Indian drama “Dangal” crossed the $100-million mark at the Chinese box office Saturday, becoming the biggest foreign-language film of all time in China and reshaping perceptions of the movie market in the world’s most populous nation.
The film opened May 5, going head to head with “Guardians of the Galaxy Vol. 2” and coming second to the Hollywood superhero movie in its first weekend. But as “Guardians” lost momentum, “Dangal” picked up speed and screens.
This week, its third on release and second at the top of the chart, “Dangal” overtook “Your Name,” the Japanese animated smash hit that scored $82 million (RMB566 million) in China last year. “Dangal,” with more than $113 million (RMB780 million,) has now made more in China than in India.
“‘Dangal’ tells us that an Indian film done well can not only release in China, but be the No. 1. ‘Dangal’ tells us that there is no glass ceiling,” said Ajit Thakur, CEO of Trinity Pictures, the production arm of Indian film giant Eros International.
“Dangal” was produced and financed by Disney’s Indian studio subsidiary, UTV.
While China and India are neighbors, in recent years they have had little to do with each other in cinematic terms. Most of the few attempts at co-production felt forced and formulaic, with financial concerns put ahead of good storytelling. Warner’s 2009 attempt “Chandni Chowk to China” was a resounding flop; Buddhist philosophical drama “Xuanzang,” which was selected as China’s 2015 Oscars contender, made no impression at the box office in either territory.
“Dangal” is not a stereotypical Bollywood production composed of stars and songs but instead a fact-based drama. It tells of a retired pro wrestler who, disappointed that he did not have sons, teaches his daughters to wrestle. Aamir Khan, India’s most intellectual superstar, produces as well as performs.
That has resonated with Chinese audiences as a female empowerment story. Strong social-media interest, important to the marketing of films in China, lifted “Dangal” from a first week gross of $11.3 million to a second weekend score of $32.5 million. Criticism that the father character is too domineering has not held back what is now a must-see novelty.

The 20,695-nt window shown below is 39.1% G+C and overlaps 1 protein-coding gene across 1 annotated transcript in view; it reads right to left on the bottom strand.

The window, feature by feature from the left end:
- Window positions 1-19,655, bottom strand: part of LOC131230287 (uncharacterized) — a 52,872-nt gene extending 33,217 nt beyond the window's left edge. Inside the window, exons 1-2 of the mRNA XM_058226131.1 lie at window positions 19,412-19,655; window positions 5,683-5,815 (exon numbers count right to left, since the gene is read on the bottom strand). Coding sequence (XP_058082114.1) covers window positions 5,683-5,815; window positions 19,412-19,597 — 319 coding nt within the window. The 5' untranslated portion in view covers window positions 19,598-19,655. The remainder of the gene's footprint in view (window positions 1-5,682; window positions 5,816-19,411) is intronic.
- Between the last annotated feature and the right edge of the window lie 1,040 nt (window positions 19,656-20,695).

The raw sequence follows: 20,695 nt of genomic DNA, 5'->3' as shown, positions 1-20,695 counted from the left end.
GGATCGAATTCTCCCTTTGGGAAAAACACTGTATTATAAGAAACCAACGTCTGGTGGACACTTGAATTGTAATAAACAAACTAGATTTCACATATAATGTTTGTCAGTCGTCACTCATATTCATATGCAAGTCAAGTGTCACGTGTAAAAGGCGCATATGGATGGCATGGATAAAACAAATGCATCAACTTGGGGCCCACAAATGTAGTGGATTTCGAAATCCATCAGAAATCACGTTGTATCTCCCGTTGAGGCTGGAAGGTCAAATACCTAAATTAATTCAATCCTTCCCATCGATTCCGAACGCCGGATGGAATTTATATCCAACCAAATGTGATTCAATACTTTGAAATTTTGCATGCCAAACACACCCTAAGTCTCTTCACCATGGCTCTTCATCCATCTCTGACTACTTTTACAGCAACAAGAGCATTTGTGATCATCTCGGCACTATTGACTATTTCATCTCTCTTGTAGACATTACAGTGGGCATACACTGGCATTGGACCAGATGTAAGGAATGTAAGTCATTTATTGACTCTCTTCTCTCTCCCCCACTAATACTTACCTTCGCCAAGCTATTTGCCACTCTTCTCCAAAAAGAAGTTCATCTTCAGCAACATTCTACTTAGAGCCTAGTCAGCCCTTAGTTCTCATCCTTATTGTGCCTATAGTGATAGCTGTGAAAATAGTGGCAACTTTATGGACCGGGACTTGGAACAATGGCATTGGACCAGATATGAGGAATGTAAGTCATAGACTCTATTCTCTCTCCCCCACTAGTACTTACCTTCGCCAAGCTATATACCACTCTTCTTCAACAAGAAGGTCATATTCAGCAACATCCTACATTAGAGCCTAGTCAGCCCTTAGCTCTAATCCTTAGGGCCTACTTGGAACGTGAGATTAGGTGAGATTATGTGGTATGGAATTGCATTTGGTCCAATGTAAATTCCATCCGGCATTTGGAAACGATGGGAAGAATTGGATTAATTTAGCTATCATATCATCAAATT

“This is such an exciting development,” said Jack Gao, senior VP at Dalian Wanda. “Chinese audiences these days are informed, interested and seeking out diversity.”
For companies representing Indian content, the success of “Dangal” in China is an eye-opener. The film cost a reported $20 million to produce and grossed $83.7 million in India.
“We see that there is no need to try to outdo Hollywood. Drama works in China. Our first co-production in China will be a drama,” said Thakur at Trinity Pictures. “It also reminds us to follow the example of Aamir Khan and put in the hard work. Through determination and multiple visits to China he has become the first Indian actor to be a star in China since Raj Kapoor.”
Khan starred in two previous landmark Indian films in China, neither of which approaches anywhere near “Dangal’s” success: “3 Idiots,” which grossed $2.05 million (RMB14 million) and “PK,” which scored $17.1 million (RMB114 million).
“This sets a new target for us,” said Francois da Silva, who handles international sales at Arka Mediaworks, which is releasing the other current Indian sensation, “Baahubali: The Conclusion.” His film, a fantasy action film made on a colossal scale, has been bought for China by E Stars, the same company that is distributing “Dangal.”
“Baahubali” will release in China in July, and Da Silva is hoping to benefit from a heightened interest in Indian films sparked by “Dangal.” The first installment of the series was released in 2015 but grossed only $7 million in China. Da Silva says that the producers’ target for the first “Baahubali” film had been to beat “PK” and make $20 million.
“With ‘Baahubali: The Conclusion’ we are now at $220 million worldwide, without China. Our target now is for China to give us the biggest lifetime score of all time for an Indian movie,” Da Silva said.